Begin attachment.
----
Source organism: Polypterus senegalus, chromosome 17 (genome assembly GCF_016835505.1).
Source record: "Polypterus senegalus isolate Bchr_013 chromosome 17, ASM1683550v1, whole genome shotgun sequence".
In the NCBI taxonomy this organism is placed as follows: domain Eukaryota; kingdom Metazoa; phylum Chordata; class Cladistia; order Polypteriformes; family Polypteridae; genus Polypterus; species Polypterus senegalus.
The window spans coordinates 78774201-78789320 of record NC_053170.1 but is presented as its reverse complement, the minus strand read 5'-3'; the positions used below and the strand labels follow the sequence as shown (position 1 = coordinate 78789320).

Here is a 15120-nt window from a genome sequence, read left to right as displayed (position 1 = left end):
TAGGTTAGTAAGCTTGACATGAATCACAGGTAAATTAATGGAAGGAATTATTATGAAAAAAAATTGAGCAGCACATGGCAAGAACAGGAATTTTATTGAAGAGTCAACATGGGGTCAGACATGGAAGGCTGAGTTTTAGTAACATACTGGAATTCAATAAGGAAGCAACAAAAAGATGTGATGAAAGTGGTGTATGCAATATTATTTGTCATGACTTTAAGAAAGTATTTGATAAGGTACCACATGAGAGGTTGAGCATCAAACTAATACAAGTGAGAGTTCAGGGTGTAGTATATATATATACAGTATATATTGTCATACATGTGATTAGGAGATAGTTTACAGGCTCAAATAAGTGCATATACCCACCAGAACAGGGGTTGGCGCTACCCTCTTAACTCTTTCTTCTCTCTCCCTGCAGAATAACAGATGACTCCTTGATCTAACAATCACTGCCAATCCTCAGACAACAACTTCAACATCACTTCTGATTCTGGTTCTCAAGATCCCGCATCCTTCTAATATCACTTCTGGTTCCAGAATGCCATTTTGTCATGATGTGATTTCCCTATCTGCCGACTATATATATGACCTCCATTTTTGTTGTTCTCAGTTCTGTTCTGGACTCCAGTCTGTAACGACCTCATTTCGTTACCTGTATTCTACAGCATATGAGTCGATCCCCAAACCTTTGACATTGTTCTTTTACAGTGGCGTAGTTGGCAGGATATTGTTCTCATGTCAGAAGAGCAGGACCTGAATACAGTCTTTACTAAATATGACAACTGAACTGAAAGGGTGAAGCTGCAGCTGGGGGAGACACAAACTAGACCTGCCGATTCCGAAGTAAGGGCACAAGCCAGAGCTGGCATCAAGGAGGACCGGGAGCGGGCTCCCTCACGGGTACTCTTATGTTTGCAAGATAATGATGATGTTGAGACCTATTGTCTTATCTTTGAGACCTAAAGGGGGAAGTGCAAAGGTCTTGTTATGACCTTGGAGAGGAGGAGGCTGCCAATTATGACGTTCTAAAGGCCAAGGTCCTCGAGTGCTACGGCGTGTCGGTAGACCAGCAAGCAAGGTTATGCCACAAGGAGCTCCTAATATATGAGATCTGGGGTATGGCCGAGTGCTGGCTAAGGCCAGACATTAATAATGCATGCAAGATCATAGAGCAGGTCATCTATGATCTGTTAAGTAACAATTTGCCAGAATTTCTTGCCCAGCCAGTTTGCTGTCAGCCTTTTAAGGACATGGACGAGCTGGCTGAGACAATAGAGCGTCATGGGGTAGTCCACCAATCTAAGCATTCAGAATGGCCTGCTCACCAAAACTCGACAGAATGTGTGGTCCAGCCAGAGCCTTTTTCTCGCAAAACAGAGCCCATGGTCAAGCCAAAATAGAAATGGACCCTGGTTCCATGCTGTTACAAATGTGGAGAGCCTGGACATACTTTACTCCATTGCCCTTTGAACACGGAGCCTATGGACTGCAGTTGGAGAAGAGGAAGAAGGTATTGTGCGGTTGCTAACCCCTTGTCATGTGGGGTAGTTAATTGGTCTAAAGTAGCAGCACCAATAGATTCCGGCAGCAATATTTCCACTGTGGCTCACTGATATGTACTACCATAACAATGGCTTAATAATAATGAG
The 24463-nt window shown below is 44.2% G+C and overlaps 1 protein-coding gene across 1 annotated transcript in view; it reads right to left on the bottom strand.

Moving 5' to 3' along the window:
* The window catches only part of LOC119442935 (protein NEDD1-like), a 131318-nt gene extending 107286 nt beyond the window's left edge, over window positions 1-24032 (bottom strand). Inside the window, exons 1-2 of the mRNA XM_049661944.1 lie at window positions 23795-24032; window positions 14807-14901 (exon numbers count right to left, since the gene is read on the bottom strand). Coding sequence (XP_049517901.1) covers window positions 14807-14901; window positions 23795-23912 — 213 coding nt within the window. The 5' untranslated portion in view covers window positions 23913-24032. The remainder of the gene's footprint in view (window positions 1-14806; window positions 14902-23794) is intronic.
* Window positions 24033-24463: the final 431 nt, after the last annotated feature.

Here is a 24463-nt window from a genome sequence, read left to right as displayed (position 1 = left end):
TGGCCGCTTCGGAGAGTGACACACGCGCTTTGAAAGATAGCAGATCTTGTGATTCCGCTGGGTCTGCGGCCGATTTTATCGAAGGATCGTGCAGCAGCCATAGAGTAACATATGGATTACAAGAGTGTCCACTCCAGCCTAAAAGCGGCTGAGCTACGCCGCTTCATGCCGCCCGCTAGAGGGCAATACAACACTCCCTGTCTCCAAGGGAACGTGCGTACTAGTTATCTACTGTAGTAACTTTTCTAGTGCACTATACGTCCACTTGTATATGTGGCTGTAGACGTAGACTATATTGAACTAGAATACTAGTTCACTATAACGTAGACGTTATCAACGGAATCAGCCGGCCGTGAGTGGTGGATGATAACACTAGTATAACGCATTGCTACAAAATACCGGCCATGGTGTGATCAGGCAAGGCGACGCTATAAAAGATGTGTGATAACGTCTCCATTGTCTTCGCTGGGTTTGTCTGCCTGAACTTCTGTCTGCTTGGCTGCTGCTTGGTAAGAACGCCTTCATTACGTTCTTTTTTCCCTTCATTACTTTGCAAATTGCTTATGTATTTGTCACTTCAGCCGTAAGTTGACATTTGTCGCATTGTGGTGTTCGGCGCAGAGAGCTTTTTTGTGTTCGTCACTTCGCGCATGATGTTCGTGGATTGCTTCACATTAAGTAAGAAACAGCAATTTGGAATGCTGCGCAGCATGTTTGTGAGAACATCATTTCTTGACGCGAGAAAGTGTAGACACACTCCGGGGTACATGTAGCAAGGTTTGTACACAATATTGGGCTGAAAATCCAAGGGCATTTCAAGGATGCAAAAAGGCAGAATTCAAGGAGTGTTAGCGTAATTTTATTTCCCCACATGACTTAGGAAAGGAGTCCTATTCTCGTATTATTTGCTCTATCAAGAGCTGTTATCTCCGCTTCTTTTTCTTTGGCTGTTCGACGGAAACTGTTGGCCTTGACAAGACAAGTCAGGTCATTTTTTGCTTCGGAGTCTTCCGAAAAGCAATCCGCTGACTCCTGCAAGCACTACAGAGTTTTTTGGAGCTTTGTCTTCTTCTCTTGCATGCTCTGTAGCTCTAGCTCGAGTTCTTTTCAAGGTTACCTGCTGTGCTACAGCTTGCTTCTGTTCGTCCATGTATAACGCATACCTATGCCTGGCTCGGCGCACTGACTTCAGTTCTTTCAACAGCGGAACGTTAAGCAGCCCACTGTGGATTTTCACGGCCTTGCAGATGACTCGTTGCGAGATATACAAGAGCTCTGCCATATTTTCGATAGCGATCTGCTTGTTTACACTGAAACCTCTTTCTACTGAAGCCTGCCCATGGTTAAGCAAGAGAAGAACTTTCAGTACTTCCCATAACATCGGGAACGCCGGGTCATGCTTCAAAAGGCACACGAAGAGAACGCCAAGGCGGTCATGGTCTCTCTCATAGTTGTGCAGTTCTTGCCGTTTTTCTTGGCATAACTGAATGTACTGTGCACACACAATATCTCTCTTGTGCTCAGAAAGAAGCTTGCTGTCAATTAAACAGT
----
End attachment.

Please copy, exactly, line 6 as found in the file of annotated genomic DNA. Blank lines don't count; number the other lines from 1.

TAGGTTAGTAAGCTTGACATGAATCACAGGTAAATTAATGGAAGGAATTATTATGAAAAAAAATTGAGCAGCACATGGCAAGAACAGGAATTTTATTGAAGAGTCAACATGGGGTCAGACATGGAAGGCTGAGTTTTAGTAACATACTGGAATTCAATAAGGAAGCAACAAAAAGATGTGATGAAAGTGGTGTATGCAATATTATTTGTCATGACTTTAAGAAAGTATTTGATAAGGTACCACATGAGAGGTTGAGCATCAAACTAATACAAGTGAGAGTTCAGGGTGTAGTATATATATATACAGTATATATTGTCATACATGTGATTAGGAGATAGTTTACAGGCTCAAATAAGTGCATATACCCACCAGAACAGGGGTTGGCGCTACCCTCTTAACTCTTTCTTCTCTCTCCCTGCAGAATAACAGATGACTCCTTGATCTAACAATCACTGCCAATCCTCAGACAACAACTTCAACATCACTTCTGATTCTGGTTCTCAAGATCCCGCATCCTTCTAATATCACTTCTGGTTCCAGAATGCCATTTTGTCATGATGTGATTTCCCTATCTGCCGACTATATATATGACCTCCATTTTTGTTGTTCTCAGTTCTGTTCTGGACTCCAGTCTGTAACGACCTCATTTCGTTACCTGTATTCTACAGCATATGAGTCGATCCCCAAACCTTTGACATTGTTCTTTTACAGTGGCGTAGTTGGCAGGATATTGTTCTCATGTCAGAAGAGCAGGACCTGAATACAGTCTTTACTAAATATGACAACTGAACTGAAAGGGTGAAGCTGCAGCTGGGGGAGACACAAACTAGACCTGCCGATTCCGAAGTAAGGGCACAAGCCAGAGCTGGCATCAAGGAGGACCGGGAGCGGGCTCCCTCACGGGTACTCTTATGTTTGCAAGATAATGATGATGTTGAGACCTATTGTCTTATCTTTGAGACCTAAAGGGGGAAGTGCAAAGGTCTTGTTATGACCTTGGAGAGGAGGAGGCTGCCAATTATGACGTTCTAAAGGCCAAGGTCCTCGAGTGCTACGGCGTGTCGGTAGACCAGCAAGCAAGGTTATGCCACAAGGAGCTCCTAATATATGAGATCTGGGGTATGGCCGAGTGCTGGCTAAGGCCAGACATTAATAATGCATGCAAGATCATAGAGCAGGTCATCTATGATCTGTTAAGTAACAATTTGCCAGAATTTCTTGCCCAGCCAGTTTGCTGTCAGCCTTTTAAGGACATGGACGAGCTGGCTGAGACAATAGAGCGTCATGGGGTAGTCCACCAATCTAAGCATTCAGAATGGCCTGCTCACCAAAACTCGACAGAATGTGTGGTCCAGCCAGAGCCTTTTTCTCGCAAAACAGAGCCCATGGTCAAGCCAAAATAGAAATGGACCCTGGTTCCATGCTGTTACAAATGTGGAGAGCCTGGACATACTTTACTCCATTGCCCTTTGAACACGGAGCCTATGGACTGCAGTTGGAGAAGAGGAAGAAGGTATTGTGCGGTTGCTAACCCCTTGTCATGTGGGGTAGTTAATTGGTCTAAAGTAGCAGCACCAATAGATTCCGGCAGCAATATTTCCACTGTGGCTCACTGATATGTACTACCATAACAATGGCTTAATAATAATGAG